It’s a Privilege to Pee at CET: URINETOWN in Full Swing

The URINETOWN poster, depicting hero Bobby Strong (Isaac Scobey-Thal, left), ingenue Hope Cladwell (Hannah Hesseltine, right), and corporate villain Caldwell B. Cladwell (Milo Tucker-Meyer, right-center).

M. Ruth Morris Photography

The URINETOWN poster, depicting hero Bobby Strong (Isaac Scobey-Thal, left), ingenue Hope Cladwell (Hannah Hesseltine, right), and corporate villain Caldwell B. Cladwell (Milo Tucker-Meyer, right-center).

Every afternoon, Community’s Craft Theater is bustling: student actors sing about the right to freely pee amidst the tech crew gluing rusted faucets to the various pipes lining the set. This company is in the final weeks of creating the mythical, mucked-up world of “Urinetown.”

URINETOWN: THE MUSICAL takes place in a dystopian society and tells the tale of a young man named Bobby Strong. While all the citizens have suffered through harsh water consumption laws set in place by the carefully cruel Caldwell B. Cladwell, Bobby dares to dream of a better tomorrow for his people. Through a Tony Award-winning score and tear-inducing hilarity, director Quinn Strassel and his largest cast to date aim to show their audiences that URINETOWN is a lot more than a show about pee.

For Strassel, misconceptions regarding the title are a real concern. “I think audiences might look at a show like Urinetown, not knowing anything about it and how funny it is, and say: ‘You know what, if I can miss one, maybe it’s the one with Urine in the title.’”

However, those involved in the process know how special the production will be. CHS Sophomore Milo Tucker-Meyer is portraying the villainous—and hysterical—corporate tyrant, Cladwell, and is optimistic about next week’s performances.

“I mean, just look at the poster,” said Tucker-Meyer, “look at my face, look at Isaac’s forearm—it’s gonna be fun.”

As the 20th show on Strassel’s directing resume and part of his fourth year at CET, URINETOWN will represent a huge achievement for Community High School’s theatre arts organization.

“This show is the culmination of a lot of the work we’ve all been doing for the past four years to build this program into something really special,” Strassel said.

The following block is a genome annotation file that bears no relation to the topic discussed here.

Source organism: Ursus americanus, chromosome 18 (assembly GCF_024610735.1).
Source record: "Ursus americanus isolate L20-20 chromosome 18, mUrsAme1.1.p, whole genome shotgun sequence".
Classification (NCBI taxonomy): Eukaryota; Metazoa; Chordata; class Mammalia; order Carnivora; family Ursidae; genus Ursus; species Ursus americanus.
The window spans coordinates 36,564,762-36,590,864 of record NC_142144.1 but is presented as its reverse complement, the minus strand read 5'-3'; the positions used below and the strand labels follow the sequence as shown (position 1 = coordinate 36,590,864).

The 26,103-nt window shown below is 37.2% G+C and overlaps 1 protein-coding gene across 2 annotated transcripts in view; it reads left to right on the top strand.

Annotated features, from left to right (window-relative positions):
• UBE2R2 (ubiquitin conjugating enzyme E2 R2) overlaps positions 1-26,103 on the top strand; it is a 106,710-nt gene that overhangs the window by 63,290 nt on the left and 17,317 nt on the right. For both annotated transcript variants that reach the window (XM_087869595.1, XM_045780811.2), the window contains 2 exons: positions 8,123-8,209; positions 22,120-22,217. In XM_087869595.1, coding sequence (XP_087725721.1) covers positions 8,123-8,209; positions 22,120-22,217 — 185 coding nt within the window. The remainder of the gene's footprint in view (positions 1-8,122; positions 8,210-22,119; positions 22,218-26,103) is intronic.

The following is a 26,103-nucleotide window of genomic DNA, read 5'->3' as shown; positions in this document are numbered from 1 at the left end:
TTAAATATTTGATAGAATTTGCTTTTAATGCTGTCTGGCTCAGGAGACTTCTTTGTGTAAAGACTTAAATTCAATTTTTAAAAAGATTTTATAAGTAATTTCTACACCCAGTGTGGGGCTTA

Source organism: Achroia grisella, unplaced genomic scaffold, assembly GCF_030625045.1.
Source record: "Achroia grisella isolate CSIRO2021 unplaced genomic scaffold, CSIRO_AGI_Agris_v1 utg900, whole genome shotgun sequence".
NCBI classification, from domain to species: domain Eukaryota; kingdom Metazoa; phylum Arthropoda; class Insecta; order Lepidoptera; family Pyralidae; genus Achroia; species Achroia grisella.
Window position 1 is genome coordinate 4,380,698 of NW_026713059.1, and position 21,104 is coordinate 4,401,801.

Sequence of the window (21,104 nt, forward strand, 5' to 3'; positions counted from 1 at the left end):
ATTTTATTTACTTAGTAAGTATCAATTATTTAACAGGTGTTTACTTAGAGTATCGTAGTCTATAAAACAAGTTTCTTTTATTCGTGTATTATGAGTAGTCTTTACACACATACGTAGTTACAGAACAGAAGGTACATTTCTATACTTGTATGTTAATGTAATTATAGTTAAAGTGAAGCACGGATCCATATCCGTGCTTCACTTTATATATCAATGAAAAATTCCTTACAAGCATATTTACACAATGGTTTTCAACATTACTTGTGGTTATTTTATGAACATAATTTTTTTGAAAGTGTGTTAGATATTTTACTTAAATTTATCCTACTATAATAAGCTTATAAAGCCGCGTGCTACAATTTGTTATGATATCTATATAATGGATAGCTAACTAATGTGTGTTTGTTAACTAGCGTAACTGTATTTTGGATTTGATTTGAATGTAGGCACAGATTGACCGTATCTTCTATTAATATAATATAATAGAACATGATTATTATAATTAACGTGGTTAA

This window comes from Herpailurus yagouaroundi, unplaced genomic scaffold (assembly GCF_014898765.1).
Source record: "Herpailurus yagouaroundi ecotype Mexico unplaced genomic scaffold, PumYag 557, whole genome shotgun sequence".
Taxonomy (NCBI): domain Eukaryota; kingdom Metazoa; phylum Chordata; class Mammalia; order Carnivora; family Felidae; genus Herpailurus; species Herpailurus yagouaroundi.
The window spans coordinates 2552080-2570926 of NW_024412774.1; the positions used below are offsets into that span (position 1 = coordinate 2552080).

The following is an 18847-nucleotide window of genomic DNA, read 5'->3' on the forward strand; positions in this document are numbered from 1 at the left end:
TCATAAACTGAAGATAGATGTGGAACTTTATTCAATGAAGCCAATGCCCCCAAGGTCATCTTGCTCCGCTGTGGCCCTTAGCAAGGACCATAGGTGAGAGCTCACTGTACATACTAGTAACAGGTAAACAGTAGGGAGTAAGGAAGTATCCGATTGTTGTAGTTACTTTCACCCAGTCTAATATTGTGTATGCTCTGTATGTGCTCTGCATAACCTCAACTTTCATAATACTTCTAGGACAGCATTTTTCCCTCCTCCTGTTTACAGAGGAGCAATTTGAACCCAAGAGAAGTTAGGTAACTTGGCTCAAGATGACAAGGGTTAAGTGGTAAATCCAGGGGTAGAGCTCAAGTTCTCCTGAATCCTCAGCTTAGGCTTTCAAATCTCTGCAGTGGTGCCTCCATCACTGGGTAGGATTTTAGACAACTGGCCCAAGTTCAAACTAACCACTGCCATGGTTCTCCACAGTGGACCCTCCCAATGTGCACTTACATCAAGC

When he got here four years ago, CET didn’t involve nearly as many students, and has since evolved into a well-oiled machine. This show will be a chance to show how the program has matured and how professional it has become.

“I think it’s just an extraordinary show with an extraordinary cast and crew,” said Strassel. “I’m really proud of where we are as a program, and what this show is going to be.”

Although Strassel is optimistic, he and his production team have had to face a few setbacks. Due to unexpected number of snow days in the Ann Arbor Public Schools, the cast lost a week of rehearsals from an already tight schedule. Furthermore, undergoing the culmination of singing, dancing, and acting that musicals demand has never been easy for CET.

“The biggest challenge for us is always the music,” Strassel explained. “We don’t have the choral program to support a musical, so for us it’s always about, ‘can we get 40 people to sing and learn all the music?’ That is always our big challenge.”

Luckily, Strassel has a secret weapon: a miraculous music director. Brian Rose has been involved with CET since 2012. He has directed both the cast and the pit orchestra in CET’s past productions including AVENUE Q, EVITA, and served as the vocal coach in last year’s presentation of student-directed work, JUST DESSERTS.

 “Brian Rose is extraordinary at getting the best out of our group,” said Strassel. “Even though [music is] our biggest challenge, I also think it’s something we’re going to do really well.”

Rose has been a special asset to students like CHS junior, Ben Wier. In his third CET production—and his very first musical—he has taken on one of the leading roles. After playing police officer, Connor, in CET’s fall production of BOB: A LIFE IN FIVE ACTS, Wier is reprising his performance this spring as Officer Lockstock, the pompous narrator of URINETOWN.

“I’ve never done a musical before,” said Wier. “I’ve never had to sing and dance while acting. Memorizing lines while looking like you mean it—that’s the toughest part.”

Wier and the cast have spent the last two months meeting these challenges—perfecting the music, the choreography, and the layered comedy that gives URINETOWN life.

“I hope our full community comes out to see it,” said Strassel. “I’m just looking forward to seeing all the talent and all the positive energy that we’ve built manifest itself into a show that’s really going to knock people’s socks off.”

Come see URINETOWN: THE MUSICAL at Community High School on 3/21 at 7:30 PM, 3/22 at 1 PM and 7:30 PM, and 3/23 at 2 PM. Tickets are available online at $8 for students and $12 for adults.